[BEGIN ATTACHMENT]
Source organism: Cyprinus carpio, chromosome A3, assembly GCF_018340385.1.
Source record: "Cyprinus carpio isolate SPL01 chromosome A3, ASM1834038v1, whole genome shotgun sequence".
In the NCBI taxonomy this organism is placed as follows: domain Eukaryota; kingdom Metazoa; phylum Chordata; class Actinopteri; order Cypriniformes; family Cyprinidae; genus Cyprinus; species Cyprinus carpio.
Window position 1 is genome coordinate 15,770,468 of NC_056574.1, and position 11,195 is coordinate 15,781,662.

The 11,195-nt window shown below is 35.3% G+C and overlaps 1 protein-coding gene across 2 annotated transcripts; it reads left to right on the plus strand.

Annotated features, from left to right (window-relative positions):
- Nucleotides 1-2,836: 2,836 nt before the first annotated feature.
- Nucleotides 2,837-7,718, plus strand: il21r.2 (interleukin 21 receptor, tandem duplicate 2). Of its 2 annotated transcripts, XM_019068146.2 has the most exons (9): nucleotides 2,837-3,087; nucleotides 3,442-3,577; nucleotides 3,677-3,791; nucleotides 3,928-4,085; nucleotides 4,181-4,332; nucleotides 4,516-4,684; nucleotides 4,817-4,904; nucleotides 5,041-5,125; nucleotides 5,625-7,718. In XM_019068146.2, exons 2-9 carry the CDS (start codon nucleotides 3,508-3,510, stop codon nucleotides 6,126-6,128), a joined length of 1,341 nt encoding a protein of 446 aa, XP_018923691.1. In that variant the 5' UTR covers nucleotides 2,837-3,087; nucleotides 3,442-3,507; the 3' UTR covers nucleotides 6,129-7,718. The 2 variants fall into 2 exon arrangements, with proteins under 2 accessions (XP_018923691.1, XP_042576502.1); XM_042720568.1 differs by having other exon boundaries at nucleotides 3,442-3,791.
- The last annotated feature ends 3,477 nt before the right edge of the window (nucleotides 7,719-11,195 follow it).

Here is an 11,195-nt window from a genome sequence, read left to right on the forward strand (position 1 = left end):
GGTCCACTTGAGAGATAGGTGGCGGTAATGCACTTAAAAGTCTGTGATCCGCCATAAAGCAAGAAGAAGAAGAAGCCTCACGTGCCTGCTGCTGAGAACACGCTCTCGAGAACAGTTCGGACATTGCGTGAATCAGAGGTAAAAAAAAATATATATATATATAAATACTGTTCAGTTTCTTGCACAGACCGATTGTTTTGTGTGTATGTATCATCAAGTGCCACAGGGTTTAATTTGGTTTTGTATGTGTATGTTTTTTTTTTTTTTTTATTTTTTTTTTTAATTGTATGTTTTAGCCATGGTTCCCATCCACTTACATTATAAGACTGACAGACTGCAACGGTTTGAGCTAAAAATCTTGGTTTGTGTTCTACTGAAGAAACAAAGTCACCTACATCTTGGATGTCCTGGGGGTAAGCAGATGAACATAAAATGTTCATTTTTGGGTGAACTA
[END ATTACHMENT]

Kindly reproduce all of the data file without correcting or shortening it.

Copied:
Source organism: Cyprinus carpio, chromosome A3, assembly GCF_018340385.1.
Source record: "Cyprinus carpio isolate SPL01 chromosome A3, ASM1834038v1, whole genome shotgun sequence".
In the NCBI taxonomy this organism is placed as follows: domain Eukaryota; kingdom Metazoa; phylum Chordata; class Actinopteri; order Cypriniformes; family Cyprinidae; genus Cyprinus; species Cyprinus carpio.
Window position 1 is genome coordinate 15,770,468 of NC_056574.1, and position 11,195 is coordinate 15,781,662.

The 11,195-nt window shown below is 35.3% G+C and overlaps 1 protein-coding gene across 2 annotated transcripts; it reads left to right on the plus strand.

Annotated features, from left to right (window-relative positions):
- Nucleotides 1-2,836: 2,836 nt before the first annotated feature.
- Nucleotides 2,837-7,718, plus strand: il21r.2 (interleukin 21 receptor, tandem duplicate 2). Of its 2 annotated transcripts, XM_019068146.2 has the most exons (9): nucleotides 2,837-3,087; nucleotides 3,442-3,577; nucleotides 3,677-3,791; nucleotides 3,928-4,085; nucleotides 4,181-4,332; nucleotides 4,516-4,684; nucleotides 4,817-4,904; nucleotides 5,041-5,125; nucleotides 5,625-7,718. In XM_019068146.2, exons 2-9 carry the CDS (start codon nucleotides 3,508-3,510, stop codon nucleotides 6,126-6,128), a joined length of 1,341 nt encoding a protein of 446 aa, XP_018923691.1. In that variant the 5' UTR covers nucleotides 2,837-3,087; nucleotides 3,442-3,507; the 3' UTR covers nucleotides 6,129-7,718. The 2 variants fall into 2 exon arrangements, with proteins under 2 accessions (XP_018923691.1, XP_042576502.1); XM_042720568.1 differs by having other exon boundaries at nucleotides 3,442-3,791.
- The last annotated feature ends 3,477 nt before the right edge of the window (nucleotides 7,719-11,195 follow it).

Here is an 11,195-nt window from a genome sequence, read left to right on the forward strand (position 1 = left end):
GGTCCACTTGAGAGATAGGTGGCGGTAATGCACTTAAAAGTCTGTGATCCGCCATAAAGCAAGAAGAAGAAGAAGCCTCACGTGCCTGCTGCTGAGAACACGCTCTCGAGAACAGTTCGGACATTGCGTGAATCAGAGGTAAAAAAAAATATATATATATATAAATACTGTTCAGTTTCTTGCACAGACCGATTGTTTTGTGTGTATGTATCATCAAGTGCCACAGGGTTTAATTTGGTTTTGTATGTGTATGTTTTTTTTTTTTTTTTATTTTTTTTTTTAATTGTATGTTTTAGCCATGGTTCCCATCCACTTACATTATAAGACTGACAGACTGCAACGGTTTGAGCTAAAAATCTTGGTTTGTGTTCTACTGAAGAAACAAAGTCACCTACATCTTGGATGTCCTGGGGGTAAGCAGATGAACATAAAATGTTCATTTTTGGGTGAACTA